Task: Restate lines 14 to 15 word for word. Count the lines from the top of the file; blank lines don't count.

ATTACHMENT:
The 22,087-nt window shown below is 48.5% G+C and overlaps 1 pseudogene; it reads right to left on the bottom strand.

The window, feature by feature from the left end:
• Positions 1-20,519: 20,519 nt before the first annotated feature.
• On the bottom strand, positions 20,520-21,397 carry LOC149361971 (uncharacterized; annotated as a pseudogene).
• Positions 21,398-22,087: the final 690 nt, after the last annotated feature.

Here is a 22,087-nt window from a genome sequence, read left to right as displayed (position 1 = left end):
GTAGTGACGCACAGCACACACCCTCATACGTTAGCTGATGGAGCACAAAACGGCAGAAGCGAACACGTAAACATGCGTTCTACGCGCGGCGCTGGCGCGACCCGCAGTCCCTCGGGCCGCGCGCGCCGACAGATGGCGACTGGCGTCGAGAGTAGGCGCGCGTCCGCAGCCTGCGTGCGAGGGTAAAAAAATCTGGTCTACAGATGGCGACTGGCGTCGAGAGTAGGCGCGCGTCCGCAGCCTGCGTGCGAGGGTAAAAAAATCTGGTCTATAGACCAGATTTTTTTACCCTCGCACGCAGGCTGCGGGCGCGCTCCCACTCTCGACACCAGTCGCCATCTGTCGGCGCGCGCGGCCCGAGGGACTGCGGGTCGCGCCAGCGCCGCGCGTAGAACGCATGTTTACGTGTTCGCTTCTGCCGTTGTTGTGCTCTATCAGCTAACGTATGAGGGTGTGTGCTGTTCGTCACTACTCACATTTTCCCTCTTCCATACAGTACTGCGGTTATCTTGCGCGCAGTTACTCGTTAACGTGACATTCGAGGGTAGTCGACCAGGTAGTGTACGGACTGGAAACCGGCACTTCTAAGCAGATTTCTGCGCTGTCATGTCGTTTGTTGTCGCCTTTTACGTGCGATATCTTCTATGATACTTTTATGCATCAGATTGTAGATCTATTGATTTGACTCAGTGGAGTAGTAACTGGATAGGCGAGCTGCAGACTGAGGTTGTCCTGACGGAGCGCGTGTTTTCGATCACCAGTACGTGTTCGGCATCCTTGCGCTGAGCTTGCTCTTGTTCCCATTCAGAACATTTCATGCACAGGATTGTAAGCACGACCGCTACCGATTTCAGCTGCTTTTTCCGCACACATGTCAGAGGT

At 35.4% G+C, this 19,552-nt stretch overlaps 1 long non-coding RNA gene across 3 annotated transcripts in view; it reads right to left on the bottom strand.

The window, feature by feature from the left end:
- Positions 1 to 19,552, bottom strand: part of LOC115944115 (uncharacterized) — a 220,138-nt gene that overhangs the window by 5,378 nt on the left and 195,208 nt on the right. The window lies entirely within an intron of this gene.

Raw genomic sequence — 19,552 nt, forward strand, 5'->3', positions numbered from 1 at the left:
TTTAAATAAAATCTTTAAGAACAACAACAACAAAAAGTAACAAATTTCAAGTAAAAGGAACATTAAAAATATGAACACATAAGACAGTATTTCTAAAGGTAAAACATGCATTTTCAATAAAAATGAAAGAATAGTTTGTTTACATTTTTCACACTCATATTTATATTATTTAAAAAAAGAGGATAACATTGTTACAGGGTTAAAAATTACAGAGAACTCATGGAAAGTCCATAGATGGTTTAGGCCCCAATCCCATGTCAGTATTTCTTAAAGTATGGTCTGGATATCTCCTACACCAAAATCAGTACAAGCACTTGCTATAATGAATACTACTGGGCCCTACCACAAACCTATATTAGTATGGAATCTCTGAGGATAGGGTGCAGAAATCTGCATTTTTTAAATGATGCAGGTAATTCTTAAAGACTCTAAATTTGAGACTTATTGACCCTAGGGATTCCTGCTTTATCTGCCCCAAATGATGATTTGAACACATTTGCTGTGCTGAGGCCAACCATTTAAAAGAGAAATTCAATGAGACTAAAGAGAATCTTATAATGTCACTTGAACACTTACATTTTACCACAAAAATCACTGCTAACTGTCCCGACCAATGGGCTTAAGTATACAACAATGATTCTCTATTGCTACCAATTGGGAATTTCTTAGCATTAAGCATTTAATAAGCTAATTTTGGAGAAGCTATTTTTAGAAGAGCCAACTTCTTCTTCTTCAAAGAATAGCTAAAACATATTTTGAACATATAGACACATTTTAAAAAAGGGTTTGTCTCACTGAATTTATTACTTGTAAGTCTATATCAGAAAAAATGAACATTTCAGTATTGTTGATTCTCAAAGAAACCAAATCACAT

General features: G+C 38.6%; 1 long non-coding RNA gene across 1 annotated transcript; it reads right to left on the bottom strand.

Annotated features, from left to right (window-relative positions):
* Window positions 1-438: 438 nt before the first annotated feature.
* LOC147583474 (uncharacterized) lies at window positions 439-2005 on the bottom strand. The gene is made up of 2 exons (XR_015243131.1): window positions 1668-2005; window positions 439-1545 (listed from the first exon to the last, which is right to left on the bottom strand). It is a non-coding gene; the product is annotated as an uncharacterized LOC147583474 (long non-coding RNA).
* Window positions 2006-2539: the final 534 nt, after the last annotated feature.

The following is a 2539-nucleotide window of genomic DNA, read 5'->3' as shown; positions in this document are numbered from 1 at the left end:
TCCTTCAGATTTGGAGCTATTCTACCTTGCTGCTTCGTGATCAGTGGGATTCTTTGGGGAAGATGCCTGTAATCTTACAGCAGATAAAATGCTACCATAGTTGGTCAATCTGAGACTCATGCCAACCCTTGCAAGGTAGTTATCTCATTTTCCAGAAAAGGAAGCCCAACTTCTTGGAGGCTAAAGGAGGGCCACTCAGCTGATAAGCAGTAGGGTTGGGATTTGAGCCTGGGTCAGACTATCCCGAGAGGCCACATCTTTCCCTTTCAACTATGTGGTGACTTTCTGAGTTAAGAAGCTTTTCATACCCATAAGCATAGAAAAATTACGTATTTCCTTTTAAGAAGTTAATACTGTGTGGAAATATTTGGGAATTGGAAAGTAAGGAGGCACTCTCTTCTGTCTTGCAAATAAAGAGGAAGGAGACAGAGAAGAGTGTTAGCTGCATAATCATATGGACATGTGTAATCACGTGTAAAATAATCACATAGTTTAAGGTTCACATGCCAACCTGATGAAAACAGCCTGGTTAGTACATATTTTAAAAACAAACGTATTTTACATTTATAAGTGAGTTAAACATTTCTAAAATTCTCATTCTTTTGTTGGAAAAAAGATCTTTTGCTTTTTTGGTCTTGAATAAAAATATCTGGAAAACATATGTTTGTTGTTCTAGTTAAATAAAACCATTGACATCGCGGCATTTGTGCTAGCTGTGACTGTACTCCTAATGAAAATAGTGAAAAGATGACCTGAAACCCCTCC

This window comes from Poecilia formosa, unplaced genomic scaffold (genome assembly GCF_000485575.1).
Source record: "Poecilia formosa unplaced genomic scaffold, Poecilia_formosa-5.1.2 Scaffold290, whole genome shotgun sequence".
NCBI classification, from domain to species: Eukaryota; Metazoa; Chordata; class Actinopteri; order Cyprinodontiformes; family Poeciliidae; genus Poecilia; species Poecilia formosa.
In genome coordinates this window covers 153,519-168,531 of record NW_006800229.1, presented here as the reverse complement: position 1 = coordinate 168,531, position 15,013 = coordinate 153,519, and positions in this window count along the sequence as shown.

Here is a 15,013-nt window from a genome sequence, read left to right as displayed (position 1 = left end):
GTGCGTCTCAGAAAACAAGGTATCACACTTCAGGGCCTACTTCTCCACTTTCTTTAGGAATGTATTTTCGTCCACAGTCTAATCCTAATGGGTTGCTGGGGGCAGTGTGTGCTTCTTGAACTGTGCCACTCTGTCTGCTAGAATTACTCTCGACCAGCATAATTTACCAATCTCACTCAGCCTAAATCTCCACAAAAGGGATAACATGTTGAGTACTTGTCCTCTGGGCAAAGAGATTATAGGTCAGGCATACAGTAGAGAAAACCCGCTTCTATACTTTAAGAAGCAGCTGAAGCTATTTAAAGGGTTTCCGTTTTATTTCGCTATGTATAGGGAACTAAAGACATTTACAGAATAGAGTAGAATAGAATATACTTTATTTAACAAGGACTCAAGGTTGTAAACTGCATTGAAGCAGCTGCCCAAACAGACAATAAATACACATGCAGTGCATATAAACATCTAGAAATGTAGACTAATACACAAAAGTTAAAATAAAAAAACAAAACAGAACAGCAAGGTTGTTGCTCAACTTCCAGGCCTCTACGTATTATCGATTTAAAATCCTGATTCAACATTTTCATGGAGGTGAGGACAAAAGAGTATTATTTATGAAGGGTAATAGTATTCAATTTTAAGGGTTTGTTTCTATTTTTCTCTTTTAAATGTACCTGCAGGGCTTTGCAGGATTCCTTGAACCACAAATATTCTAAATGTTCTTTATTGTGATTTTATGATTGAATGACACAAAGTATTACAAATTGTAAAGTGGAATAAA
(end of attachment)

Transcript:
Annotated features, from left to right (window-relative positions):
* Window positions 1-438: 438 nt before the first annotated feature.